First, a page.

A new study by Professor Christopher Gobler finds kelp could reduce the effects of ocean acidification on Long Island.
Long Island’s burgeoning aquaculture industry may have more reasons than the prospect of increased revenue to add kelp to their oyster farms: a recent study by Stony Brook University found it can dramatically increase shellfish growth rates in waters impacted by ocean acidification.
For Republicans, “it suggests some ambivalence about their party’s ideas on abortion,” said Yanna Krupnikov, a political scientist at Stony Brook University.
Stony Brook University scientists are helping to protect Long Island’s waters and marine life with seaweed.
Dr. Gabrielle Carlson, child psychiatrist, from Stony Brook Medicine says you don’t want to keep a child home from school if they are upset due to the recent school shooting in Texas and explains why keeping routines as normal as possible is most helpful.
Stony Brook University has appointed Dr. Patrick Lloyd as dean of its School of Dental Medicine, effective July 1. Lloyd joins Stony Brook after spending a decade as the dean of Ohio State University’s College of Dentistry.
WSHU’s J.D. Allen spoke with Ellen Pikitch, endowed professor of ocean conservation science in the School of Marine and Atmospheric Sciences at Stony Brook University, about new maps her team has drawn that better preserve the waters off the coast of New York to Virginia.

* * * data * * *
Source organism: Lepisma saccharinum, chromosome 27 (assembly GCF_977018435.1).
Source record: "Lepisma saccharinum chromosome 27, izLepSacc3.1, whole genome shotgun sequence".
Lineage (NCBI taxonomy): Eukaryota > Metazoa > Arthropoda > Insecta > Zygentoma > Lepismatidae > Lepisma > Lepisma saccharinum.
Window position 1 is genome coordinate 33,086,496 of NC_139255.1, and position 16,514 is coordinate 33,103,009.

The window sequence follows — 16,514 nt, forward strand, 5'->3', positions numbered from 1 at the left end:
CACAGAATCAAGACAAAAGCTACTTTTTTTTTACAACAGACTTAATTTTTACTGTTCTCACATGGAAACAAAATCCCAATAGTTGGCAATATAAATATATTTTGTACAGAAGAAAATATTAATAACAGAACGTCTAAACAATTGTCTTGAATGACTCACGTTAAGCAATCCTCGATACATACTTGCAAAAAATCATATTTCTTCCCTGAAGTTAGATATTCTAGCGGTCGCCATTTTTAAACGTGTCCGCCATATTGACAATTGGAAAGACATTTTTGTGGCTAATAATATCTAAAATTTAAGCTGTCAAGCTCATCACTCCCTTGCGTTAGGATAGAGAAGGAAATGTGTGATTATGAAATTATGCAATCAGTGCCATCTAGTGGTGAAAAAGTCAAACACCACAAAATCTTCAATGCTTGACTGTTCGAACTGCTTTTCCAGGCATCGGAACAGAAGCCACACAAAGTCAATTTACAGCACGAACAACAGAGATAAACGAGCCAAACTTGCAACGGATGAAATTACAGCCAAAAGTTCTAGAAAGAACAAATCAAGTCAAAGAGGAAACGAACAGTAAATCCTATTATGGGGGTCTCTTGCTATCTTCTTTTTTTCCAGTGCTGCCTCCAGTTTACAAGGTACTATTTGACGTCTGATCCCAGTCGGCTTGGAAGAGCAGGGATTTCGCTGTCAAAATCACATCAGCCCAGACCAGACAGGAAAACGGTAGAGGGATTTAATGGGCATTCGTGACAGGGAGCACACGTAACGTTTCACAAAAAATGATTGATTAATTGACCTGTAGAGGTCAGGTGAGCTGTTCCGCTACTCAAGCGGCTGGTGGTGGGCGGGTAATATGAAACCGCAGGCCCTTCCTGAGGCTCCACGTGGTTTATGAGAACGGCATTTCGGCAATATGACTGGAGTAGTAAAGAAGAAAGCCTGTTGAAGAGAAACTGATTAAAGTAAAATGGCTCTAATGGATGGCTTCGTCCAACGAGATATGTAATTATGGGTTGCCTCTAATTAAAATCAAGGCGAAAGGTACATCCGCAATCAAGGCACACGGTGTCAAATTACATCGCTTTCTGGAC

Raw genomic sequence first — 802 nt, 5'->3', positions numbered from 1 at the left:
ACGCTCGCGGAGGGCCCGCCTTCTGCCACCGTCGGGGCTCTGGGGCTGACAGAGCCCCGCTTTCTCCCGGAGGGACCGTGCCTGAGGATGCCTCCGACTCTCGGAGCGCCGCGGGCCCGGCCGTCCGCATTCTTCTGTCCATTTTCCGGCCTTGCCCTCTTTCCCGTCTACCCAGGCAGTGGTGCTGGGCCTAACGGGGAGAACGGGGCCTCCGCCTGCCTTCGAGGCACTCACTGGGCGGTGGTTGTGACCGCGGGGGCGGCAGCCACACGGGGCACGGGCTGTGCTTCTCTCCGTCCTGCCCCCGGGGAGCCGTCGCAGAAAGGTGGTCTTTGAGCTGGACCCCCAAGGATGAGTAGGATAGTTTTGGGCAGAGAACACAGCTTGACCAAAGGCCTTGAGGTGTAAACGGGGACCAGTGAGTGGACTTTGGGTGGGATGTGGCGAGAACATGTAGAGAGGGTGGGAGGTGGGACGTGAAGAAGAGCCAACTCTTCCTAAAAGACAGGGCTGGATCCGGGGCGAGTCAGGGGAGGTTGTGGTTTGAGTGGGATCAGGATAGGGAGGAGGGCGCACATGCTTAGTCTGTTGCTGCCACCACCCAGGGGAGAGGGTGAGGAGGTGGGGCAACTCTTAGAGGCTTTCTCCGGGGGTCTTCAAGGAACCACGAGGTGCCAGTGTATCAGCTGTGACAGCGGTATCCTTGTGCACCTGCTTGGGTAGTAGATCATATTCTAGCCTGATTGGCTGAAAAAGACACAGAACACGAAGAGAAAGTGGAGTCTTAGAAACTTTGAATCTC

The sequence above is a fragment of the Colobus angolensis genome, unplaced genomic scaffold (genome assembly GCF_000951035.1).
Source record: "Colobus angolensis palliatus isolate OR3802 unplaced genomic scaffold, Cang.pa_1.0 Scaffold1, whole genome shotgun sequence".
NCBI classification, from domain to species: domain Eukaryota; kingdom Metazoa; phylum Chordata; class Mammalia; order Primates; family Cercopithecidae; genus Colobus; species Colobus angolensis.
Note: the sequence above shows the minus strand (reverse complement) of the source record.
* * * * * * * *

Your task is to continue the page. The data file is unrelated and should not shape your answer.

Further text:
“One of the clear indicators of climate-change impact on hurricanes is really coming through the changes in rainfall,” said Kevin Reed, associate dean for research at the School of Marine and Atmospheric Sciences at Stony Brook University in New York, who studies climate and extreme weather events.
Today Pfizer announced that 3 doses of its vaccine for kids under 5 years old were eighty percent effective against the Omicron variant. Pei-Sze Cheng reports and interviewed Stony Brook Medicine’s Dr. Sharon Nachman.
“It’s important that we get a vaccine for this age group,” said Dr. Sharon Nachman, chief of pediatric infectious diseases at Stony Brook Children’s Hospital. “It would be very bad medicine to have a vaccine for adults and older children, and nothing for the most vulnerable children.